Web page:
Crataegus canbyi

Botanical Name : Crataegus canbyi
Family: Rosaceae
Genus: Crataegus
Series: Crus-galli
Kingdom:Plantae
Order: Rosales

Common Name : Cockspur hawthorn, Dwarf Hawthorn, Cockspur Hawthorn

Habitat :Crataegus canbyi is native to eastern N. AmericaPennsylvania and Delaware. It grows in hedges and thickets.
Description:
Crataegus canbyi is a deciduous Shrub growing to 5 m (16ft) by 6 m (19ft) at a medium rate.
It is not frost tender. It is in flower in June, and the seeds ripen in October. The bloom color is white the the form is pyrimidal & rounded. The flowers are hermaphrodite (have both male and female organs) and are pollinated by Midges.Suitable for: light (sandy), medium (loamy) and heavy (clay) soils and can grow in heavy clay soil. Suitable pH: acid, neutral and basic (alkaline) soils and can grow in very alkaline soils…..CLICK &  SEE  THE  PICTURES
It can grow in semi-shade (light woodland) or no shade. It prefers dry moist or wet soil and can tolerate drought. The plant can tolerates strong winds but not maritime exposure. It can tolerate atmospheric pollution.

Cultivation:
Landscape Uses:Border, Espalier, Pollard, Screen, Specimen, Street tree. A very easily grown plant, it prefers a well-drained moisture retentive loamy soil but is not at all fussy. Once established, it succeeds in excessively moist soils and also tolerates drought. It grows well on a chalk soil and also in heavy clay soils. A position in full sun is best when plants are being grown for their fruit, they also succeed in semi-shade though fruit yields and quality will be lower in such a position. Most members of this genus succeed in exposed positions, they also tolerate atmospheric pollution[200]. A very hardy plant, tolerating temperatures down to about -18°c. This species is closely related to C. crus-galli. It hybridizes freely with other members of the genus. Seedling trees take from 5 – 8 years before they start bearing fruit, though grafted trees will often flower heavily in their third year. The flowers have a foetid smell somewhat like decaying fish. This attracts midges which are the main means of fertilization. When freshly open, the flowers have more pleasant scent with balsamic undertones. Seedlings should not be left in a seedbed for more than 2 years without being transplanted. Special Features:Attracts birds, North American native, Blooms are very showy.
Propagation:
Seed – this is best sown as soon as it is ripe in the autumn in a cold frame, some of the seed will germinate in the spring, though most will probably take another year. Stored seed can be very slow and erratic to germinate, it should be warm stratified for 3 months at 15°c and then cold stratified for another 3 months at 4°c. It may still take another 18 months to germinate. Scarifying the seed before stratifying it might reduce this time. Fermenting the seed for a few days in its own pulp may also speed up the germination process. Another possibility is to harvest the seed ‘green’ (as soon as the embryo has fully developed but before the seedcoat hardens) and sow it immediately in a cold frame. If timed well, it can germinate in the spring. If you are only growing small quantities of plants, it is best to pot up the seedlings as soon as they are large enough to handle and grow them on in individual pots for their first year, planting them out in late spring into nursery beds or their final positions. When growing larger quantities, it might be best to sow them directly outdoors in a seedbed, but with protection from mice and other seed-eating creatures. Grow them on in the seedbed until large enough to plant out, but undercut the roots if they are to be left undisturbed for more than two years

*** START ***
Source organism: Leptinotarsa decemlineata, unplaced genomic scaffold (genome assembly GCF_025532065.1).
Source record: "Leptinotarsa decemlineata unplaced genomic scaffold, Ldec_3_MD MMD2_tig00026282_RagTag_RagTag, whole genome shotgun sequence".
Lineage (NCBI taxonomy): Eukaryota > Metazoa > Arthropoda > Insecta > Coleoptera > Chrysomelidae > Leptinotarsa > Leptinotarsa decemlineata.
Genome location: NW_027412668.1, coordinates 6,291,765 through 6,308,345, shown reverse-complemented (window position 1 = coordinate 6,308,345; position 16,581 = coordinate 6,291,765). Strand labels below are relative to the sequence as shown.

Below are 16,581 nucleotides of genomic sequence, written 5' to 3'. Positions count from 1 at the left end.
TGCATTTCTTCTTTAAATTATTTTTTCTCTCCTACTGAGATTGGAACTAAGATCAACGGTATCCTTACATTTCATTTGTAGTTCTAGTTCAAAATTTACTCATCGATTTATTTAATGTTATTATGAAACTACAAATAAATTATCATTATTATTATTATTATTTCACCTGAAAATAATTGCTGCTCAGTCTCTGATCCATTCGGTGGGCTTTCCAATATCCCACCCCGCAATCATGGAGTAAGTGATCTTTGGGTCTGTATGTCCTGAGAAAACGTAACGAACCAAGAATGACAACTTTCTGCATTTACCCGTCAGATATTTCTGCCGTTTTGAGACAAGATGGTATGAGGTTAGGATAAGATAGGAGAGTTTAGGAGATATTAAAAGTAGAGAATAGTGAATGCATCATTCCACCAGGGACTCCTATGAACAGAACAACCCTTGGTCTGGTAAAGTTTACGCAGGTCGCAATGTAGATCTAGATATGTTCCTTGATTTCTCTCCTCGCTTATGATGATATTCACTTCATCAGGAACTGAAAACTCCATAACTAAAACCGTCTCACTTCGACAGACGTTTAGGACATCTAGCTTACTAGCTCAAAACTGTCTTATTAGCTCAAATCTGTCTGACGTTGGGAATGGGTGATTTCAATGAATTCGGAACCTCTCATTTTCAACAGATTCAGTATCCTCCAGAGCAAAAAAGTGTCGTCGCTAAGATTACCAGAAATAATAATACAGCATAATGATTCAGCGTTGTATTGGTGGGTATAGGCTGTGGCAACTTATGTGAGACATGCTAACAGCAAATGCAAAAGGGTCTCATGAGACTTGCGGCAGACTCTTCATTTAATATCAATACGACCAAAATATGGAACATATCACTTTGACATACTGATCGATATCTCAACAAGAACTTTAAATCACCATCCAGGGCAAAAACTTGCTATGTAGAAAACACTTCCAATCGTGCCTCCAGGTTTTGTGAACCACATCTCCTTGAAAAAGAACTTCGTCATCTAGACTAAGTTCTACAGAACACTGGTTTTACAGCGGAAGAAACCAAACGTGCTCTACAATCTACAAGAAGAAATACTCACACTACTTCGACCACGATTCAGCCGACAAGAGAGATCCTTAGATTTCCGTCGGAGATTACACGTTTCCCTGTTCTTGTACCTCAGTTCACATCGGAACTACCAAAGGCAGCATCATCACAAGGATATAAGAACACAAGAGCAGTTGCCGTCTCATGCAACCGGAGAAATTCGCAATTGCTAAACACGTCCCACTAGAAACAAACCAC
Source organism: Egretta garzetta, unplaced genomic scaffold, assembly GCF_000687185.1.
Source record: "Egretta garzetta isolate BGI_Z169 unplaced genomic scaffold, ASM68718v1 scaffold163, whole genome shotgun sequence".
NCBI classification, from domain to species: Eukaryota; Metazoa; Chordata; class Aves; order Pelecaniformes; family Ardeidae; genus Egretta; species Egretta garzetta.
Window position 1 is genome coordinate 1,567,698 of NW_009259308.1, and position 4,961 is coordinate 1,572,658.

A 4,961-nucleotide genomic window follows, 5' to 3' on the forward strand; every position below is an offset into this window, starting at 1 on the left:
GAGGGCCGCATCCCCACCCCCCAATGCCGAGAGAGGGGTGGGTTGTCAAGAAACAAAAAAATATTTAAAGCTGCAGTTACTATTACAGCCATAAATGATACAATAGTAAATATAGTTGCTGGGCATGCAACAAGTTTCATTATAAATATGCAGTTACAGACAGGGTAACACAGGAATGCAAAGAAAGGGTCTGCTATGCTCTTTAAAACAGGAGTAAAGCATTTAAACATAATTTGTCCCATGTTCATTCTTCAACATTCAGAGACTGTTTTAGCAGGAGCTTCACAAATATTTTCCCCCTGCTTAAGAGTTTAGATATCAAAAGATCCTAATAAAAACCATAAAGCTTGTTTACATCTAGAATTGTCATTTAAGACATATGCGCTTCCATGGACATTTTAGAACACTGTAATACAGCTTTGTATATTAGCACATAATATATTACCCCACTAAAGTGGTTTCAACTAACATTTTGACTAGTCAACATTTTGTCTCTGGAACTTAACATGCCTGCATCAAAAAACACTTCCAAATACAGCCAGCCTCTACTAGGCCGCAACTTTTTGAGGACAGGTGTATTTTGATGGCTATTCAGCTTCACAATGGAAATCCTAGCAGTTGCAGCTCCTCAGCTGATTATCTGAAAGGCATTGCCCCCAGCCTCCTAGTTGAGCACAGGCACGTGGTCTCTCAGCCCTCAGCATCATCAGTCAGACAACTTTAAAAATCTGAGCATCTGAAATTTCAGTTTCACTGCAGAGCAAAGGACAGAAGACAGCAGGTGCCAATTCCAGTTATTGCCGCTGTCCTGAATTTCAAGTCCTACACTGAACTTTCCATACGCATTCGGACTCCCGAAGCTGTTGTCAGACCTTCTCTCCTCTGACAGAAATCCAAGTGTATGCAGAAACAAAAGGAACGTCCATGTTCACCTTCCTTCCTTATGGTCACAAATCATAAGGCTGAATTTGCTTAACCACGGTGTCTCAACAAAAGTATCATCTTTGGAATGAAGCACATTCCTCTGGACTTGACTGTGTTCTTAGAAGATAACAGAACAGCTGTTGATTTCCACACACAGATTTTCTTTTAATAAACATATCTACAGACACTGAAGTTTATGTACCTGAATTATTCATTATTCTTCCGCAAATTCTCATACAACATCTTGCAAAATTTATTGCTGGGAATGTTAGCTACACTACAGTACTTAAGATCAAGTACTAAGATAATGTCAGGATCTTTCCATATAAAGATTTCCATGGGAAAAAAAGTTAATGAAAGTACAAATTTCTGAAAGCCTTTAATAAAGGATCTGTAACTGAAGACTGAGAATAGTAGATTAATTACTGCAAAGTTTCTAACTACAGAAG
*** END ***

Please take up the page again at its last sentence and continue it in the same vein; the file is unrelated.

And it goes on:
Edible Uses:
Fruit – raw or cooked. The fruit is about 12mm in diameter and is borne in small clusters. It has a thick, bright red, juicy flesh[82]. There are up to five fairly large seeds in the centre of the fruit, these often stick together and so the effect is of eating a cherry-like fruit with a single seed.

Medicinal Uses:
Cardiac; Hypotensive.

Although no specific mention has been seen for this species, the fruits and flowers of many hawthorns are well-known in herbal folk medicine as a heart tonic and modern research has borne out this use. The fruits and flowers have a hypotensive effect as well as acting as a direct and mild heart tonic. They are especially indicated in the treatment of weak heart combined with high blood pressure. Prolonged use is necessary for it to be efficacious. It is normally used either as a tea or a tincture.

Other Uses:
Wood – fine-grained, tough, hard and heavy. Used for tool handles etc

Disclaimer : The information presented herein is intended for educational purposes only. Individual results may vary, and before using any supplement, it is always advisable to consult with your own health care provider.

Resouces:
https://en.wikipedia.org/wiki/Crataegus_canbyi
http://www.pfaf.org/User/Plant.aspx?LatinName=Crataegus+canbyi

Leave a Reply

Your email address will not be published. Required fields are marked *